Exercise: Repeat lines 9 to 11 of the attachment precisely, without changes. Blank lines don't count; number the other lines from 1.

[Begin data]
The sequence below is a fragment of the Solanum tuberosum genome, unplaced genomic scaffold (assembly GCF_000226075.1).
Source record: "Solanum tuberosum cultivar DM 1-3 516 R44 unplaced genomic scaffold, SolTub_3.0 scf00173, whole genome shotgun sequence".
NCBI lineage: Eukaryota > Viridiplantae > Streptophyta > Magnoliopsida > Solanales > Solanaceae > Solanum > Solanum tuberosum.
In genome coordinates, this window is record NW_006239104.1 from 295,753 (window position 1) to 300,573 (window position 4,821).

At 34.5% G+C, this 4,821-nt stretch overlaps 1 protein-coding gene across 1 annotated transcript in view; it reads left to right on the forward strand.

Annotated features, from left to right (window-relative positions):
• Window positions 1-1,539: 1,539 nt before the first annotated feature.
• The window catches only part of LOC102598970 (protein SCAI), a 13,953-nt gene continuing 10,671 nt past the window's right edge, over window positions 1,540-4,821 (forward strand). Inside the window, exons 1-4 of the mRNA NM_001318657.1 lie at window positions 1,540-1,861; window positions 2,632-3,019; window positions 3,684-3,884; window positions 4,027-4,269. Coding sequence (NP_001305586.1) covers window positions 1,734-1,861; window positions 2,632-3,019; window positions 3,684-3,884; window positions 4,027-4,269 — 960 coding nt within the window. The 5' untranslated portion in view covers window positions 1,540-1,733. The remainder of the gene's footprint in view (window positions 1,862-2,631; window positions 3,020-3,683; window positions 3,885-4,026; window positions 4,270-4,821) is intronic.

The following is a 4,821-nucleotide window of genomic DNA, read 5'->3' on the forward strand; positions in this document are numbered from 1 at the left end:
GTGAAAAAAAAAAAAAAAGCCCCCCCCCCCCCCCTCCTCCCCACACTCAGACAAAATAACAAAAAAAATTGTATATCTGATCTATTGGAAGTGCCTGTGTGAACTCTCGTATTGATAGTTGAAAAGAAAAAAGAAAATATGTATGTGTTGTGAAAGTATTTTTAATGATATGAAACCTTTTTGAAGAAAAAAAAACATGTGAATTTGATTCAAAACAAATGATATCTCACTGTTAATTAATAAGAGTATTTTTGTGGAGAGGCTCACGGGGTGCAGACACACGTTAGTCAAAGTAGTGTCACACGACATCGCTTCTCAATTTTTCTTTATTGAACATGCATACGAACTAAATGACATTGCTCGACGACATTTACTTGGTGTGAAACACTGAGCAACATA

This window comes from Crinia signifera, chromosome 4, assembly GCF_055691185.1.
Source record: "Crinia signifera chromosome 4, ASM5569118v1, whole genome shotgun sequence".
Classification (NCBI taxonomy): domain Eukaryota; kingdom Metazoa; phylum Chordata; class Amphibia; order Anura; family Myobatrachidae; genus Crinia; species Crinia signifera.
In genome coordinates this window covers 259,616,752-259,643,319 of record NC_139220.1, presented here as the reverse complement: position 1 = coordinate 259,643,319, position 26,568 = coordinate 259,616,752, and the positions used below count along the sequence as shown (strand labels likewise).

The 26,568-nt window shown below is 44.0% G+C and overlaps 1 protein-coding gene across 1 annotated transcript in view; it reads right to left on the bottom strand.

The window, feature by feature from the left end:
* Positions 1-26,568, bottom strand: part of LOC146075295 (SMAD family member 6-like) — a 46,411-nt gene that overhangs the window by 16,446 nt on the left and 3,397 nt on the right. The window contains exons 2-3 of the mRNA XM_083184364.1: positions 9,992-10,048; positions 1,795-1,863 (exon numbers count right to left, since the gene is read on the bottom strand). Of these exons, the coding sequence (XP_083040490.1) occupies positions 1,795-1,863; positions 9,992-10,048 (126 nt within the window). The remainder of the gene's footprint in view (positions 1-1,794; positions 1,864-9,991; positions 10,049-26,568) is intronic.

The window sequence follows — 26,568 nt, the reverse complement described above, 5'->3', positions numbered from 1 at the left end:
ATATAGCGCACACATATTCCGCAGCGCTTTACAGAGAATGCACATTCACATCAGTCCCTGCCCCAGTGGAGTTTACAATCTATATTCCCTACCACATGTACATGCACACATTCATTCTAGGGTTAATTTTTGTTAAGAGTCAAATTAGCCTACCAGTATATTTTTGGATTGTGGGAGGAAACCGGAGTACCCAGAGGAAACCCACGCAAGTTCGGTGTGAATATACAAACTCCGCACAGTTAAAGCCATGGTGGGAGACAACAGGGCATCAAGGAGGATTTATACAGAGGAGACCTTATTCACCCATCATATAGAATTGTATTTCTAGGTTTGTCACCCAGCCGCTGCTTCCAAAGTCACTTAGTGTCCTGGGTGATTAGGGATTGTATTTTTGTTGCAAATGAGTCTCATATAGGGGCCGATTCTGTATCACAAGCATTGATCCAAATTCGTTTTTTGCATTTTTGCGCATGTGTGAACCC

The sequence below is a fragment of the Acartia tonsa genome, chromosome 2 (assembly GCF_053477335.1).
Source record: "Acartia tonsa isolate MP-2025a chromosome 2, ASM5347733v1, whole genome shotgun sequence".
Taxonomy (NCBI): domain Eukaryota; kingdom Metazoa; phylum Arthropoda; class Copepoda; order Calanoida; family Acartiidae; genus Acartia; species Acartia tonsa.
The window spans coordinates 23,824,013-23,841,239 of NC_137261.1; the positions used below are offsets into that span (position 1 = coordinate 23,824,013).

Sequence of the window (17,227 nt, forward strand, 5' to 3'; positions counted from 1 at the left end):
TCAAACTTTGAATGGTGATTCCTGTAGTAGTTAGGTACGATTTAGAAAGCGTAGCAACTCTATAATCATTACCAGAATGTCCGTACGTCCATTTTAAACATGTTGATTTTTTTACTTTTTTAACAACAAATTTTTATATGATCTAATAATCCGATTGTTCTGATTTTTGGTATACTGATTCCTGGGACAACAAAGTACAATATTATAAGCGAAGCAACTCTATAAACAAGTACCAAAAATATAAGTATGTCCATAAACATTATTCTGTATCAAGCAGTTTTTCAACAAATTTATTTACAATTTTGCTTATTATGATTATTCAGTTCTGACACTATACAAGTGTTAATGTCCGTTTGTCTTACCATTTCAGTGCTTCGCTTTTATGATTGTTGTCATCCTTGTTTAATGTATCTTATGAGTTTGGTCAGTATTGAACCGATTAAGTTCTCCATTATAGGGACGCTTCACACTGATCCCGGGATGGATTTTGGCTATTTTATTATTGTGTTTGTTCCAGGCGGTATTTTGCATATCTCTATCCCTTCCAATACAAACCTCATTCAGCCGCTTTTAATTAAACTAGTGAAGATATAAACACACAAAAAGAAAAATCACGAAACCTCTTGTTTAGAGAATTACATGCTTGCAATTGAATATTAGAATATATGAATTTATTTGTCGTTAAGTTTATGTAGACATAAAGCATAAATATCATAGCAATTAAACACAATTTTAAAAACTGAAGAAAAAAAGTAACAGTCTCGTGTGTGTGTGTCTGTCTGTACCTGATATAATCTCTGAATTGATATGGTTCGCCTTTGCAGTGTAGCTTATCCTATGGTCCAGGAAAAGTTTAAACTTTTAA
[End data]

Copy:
The following is a 4,821-nucleotide window of genomic DNA, read 5'->3' on the forward strand; positions in this document are numbered from 1 at the left end:
GTGAAAAAAAAAAAAAAAGCCCCCCCCCCCCCCCTCCTCCCCACACTCAGACAAAATAACAAAAAAAATTGTATATCTGATCTATTGGAAGTGCCTGTGTGAACTCTCGTATTGATAGTTGAAAAGAAAAAAGAAAATATGTATGTGTTGTGAAAGTATTTTTAATGATATGAAACCTTTTTGAAGAAAAAAAAACATGTGAATTTGATTCAAAACAAATGATATCTCACTGTTAATTAATAAGAGTATTTTTGTGGAGAGGCTCACGGGGTGCAGACACACGTTAGTCAAAGTAGTGTCACACGACATCGCTTCTCAATTTTTCTTTATTGAACATGCATACGAACTAAATGACATTGCTCGACGACATTTACTTGGTGTGAAACACTGAGCAACATA

This window comes from Crinia signifera, chromosome 4, assembly GCF_055691185.1.